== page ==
Description

CROSS-REFERENCE TO RELATED PATENT APPLICATION

This application is a continuation-in-part application of our application having Ser. No. 08/090,339, filed 12 July 1993, now U.S. Pat. No. 5,375,563, issued on Dec. 27, 1994.

BACKGROUND OF THE INVENTION

1. Field of the Invention

This invention relates to a process and apparatus for combustion in a surface combustor-fluid heater in which the combustion is carried out in stages within the pores of the stationary porous bed and heat transfer is achieved using heat exchange surfaces embedded in the stationary porous bed resulting in very high combustion intensity, very high heat transfer rates, improved energy utilization efficiency, ultra-low combustion emissions, and lower capital and operating costs. The use of staged combustion within a porous matrix surface combustor-heater in accordance with this invention reduces NOx formation by the combustion process to levels less than about 10 vppm.

2. Description of Prior Art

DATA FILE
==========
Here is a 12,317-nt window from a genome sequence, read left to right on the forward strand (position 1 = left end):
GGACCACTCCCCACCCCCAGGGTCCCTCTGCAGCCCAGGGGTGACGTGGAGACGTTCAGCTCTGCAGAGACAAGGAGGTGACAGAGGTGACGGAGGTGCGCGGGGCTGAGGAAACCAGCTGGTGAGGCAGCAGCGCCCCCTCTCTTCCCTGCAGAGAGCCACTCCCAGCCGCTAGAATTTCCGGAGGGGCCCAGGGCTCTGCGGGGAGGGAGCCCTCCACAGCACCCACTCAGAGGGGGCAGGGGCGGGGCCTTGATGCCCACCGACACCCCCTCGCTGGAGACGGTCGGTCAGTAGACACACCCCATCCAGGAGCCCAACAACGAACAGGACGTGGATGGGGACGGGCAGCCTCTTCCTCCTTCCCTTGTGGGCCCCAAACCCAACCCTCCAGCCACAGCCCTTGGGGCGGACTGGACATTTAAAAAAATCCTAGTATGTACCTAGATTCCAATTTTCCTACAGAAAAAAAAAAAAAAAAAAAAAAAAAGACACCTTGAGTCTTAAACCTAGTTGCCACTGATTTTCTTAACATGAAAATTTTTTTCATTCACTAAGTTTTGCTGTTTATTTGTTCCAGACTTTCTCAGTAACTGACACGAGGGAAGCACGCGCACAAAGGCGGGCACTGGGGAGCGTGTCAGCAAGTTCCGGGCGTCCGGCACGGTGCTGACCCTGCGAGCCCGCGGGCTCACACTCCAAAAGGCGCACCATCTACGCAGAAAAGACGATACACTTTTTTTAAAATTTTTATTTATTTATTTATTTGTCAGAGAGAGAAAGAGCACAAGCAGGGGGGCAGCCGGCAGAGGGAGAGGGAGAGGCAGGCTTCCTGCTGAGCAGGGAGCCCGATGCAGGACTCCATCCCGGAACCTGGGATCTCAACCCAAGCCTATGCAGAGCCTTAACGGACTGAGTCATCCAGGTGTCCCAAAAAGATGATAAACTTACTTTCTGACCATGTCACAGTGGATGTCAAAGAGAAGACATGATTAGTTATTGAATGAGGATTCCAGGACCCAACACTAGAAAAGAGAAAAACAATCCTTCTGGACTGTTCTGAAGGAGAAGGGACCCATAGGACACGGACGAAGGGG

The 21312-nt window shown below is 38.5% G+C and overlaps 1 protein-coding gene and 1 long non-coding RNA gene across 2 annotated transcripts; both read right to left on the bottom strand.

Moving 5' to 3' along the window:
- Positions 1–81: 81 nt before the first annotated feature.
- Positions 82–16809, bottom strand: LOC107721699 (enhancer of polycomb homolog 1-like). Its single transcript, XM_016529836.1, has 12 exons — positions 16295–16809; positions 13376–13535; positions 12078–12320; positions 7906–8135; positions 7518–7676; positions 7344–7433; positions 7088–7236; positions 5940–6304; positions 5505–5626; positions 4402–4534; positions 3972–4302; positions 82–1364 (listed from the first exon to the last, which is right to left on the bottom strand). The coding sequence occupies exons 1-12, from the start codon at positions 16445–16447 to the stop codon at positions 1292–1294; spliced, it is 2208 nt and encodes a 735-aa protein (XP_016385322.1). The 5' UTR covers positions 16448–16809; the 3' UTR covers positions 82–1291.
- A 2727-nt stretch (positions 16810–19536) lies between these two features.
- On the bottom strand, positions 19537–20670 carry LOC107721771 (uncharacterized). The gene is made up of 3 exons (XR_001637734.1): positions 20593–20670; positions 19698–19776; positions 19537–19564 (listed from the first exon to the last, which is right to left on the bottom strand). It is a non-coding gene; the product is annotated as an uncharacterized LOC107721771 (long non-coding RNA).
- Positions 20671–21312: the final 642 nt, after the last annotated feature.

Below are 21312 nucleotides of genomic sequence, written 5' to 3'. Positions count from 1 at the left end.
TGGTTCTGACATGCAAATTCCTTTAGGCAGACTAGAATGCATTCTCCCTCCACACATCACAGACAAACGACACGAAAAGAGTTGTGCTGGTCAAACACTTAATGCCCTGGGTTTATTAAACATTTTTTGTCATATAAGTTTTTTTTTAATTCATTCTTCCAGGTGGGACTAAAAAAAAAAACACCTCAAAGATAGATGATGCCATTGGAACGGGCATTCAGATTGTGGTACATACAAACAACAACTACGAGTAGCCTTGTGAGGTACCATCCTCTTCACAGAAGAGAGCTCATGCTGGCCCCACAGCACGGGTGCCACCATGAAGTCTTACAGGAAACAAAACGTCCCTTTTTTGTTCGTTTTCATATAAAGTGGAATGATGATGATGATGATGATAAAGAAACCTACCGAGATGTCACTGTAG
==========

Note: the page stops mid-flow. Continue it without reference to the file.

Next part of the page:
In general, heat energy may be transmitted by conduction, convection and/or radiation. Heat transmission by radiation and utilization of infrared energy has many advantages over conventional heat transmission by convection and conduction. The operation and construction of infrared burners and radiant heaters is relatively simple and, thus, more economical than other types of heat generation means. The intensity of radiant heat may be precisely controlled for greater efficiency and infrared energy may be focused, reflected, or polarized in accordance with the laws of optics. In addition, radiant heat is not ordinarily affected by air currents. One type of gas-fired infrared generator currently available is a surface combustion infrared burner having a radiating burner surface comprising a porous refractory. The combustion mixture is conveyed through the porous refractory and burns above the surface to heat the surface by conduction. One such burner is taught by U.S. Pat. No. 1,331,022. Other surface combustors are taught by U.S. Pat. Nos. 4,666,400; 4,605,369; 4,354,823; 3,188,366; 4,673,349; 3,833,338; and 4,597,734. See also U.S. Pat. No. 3,738,793 which teaches an illumination burner having a layered porous structure, the layered pores maintaining a stable flame in a thoria-ceria illumination burner in which combustion occurs not within the pores of the combustor, but rather on the surface of the top layer.